Microsoft tech support bot goes rogue

Pressed for explanation, Microsoft support chat bot concocts its own Office 2007 download rules

Gripe Line reader Dave recently became entangled in a particularly frustrating experience with a Microsoft tech support chat bot that left him angry and in disbelief.

"I recently upgraded my computer to Windows 7 from XP and needed to reinstall Office 2007 Pro," he explains. "I couldn't find my original files right away. So I went to Microsoft's download page to download it again." But he couldn't find it anywhere, so he started a chat with a service representative. That conversation left him irate and penning a strongly worded letter to the Gripe Line.

[ For a look at where tech support is going, read Christina Tynan-Wood's "The (better) future of tech support." | Frustrated by tech support? Get answers in InfoWorld's Gripe Line newsletter. ]

His service rep -- we'll call him Hal to complete the "2001: A Space Odyssey" allusion -- greeted Dave politely and with enthusiasm.

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"Very good morning, Dave," he began, and got right to the point: "I understand that you would like to download Office 2007 Professional in order to reinstall it again."

Dave agreed that was why he was seeking help.

"I'm sorry, Dave," responded Hal. "Office 2007 is no longer available for download."

Dave argued with the chat bot, citing the ad copy on the 2010 products, which, he said, "advertises that if I download it, I can download it again at any time. Is this not true for 2007?" He provided a link with an example of this claim.

"Dave, it states that if you purchase Office 2010, you may download Office 2010 at any time," Hal offered patiently. "That does not apply to Office 2007."

Dave was angry now, sure that this claim was part of his understanding of his Office 2007 purchase. He asked Hal if -- by that logic -- would he be able to download Office 2010 in the year 2013.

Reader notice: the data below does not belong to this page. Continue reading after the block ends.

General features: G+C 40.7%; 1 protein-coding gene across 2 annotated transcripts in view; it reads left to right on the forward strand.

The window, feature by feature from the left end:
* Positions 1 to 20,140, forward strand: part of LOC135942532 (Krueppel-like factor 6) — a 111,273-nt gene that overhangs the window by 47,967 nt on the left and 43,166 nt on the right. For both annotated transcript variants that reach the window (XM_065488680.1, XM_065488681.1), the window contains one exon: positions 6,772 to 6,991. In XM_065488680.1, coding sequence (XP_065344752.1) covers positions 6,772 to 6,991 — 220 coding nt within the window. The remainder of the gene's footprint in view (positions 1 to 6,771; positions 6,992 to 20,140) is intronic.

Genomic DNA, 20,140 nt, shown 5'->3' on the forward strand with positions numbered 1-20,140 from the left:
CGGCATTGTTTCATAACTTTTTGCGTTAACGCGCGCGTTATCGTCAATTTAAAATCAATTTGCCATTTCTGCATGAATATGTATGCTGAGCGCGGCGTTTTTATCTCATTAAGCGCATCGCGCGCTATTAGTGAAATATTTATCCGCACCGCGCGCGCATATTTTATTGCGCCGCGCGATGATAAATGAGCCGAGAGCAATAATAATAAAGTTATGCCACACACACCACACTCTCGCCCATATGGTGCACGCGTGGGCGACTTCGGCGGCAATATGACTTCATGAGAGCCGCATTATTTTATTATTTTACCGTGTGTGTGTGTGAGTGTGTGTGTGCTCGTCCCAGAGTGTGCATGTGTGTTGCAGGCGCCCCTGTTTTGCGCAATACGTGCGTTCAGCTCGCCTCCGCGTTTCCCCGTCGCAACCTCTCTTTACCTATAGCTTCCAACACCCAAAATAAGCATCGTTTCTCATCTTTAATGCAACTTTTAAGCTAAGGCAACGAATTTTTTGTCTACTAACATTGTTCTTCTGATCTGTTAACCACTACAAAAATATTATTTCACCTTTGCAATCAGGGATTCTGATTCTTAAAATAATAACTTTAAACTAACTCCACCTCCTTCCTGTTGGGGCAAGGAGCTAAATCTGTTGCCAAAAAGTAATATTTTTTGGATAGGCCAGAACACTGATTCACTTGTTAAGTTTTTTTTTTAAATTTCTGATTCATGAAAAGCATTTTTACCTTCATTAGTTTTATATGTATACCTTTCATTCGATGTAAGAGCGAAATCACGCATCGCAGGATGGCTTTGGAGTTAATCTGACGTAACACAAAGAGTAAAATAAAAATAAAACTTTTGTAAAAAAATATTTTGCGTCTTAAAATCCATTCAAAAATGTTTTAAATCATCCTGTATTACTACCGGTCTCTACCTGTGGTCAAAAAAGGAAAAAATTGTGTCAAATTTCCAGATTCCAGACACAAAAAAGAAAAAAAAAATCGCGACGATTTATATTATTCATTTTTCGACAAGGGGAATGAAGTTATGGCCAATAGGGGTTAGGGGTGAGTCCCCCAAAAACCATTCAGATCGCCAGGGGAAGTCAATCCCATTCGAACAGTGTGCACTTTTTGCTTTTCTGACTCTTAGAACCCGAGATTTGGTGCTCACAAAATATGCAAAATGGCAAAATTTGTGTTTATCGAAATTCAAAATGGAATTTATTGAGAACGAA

But Hal was slippery. "You will be able to download it as long as it is available for download," he announced cryptically.

Dave and Hal went back and forth like this for a while. Hal was unemotional and refused to budge from his position. Dave was increasingly irate. Then suddenly, Hal announced that Dave was welcome to come back at any time -- and he left the session. This did not improve Dave's mood.

Dave found his original files eventually, but he did not recover the temper he had lost in his transaction with Hal. Instead, he wrote to me to intervene. I forwarded his letter to Microsoft to find out whether Dave had any recourse but to upgrade (as Hal had suggested) in the event that he hadn't found those files.

It turns out that the problem was not with the download system at all. Rather, Hal was making things up.

A representative told me, "We have the site www.getmicrosoftoffice.com, which lets customers download Office 2007 software if they need to re-install it (though they'll need to enter their product key)."

Microsoft is still looking into why "Hal" is giving out bad information.

Got gripes? Send them to christina_tynan-wood@infoworld.com.

This story, "Microsoft tech support bot goes rogue," was originally published at InfoWorld.com. Read more of Christina Tynan-Wood's Gripe Line blog at InfoWorld.com.

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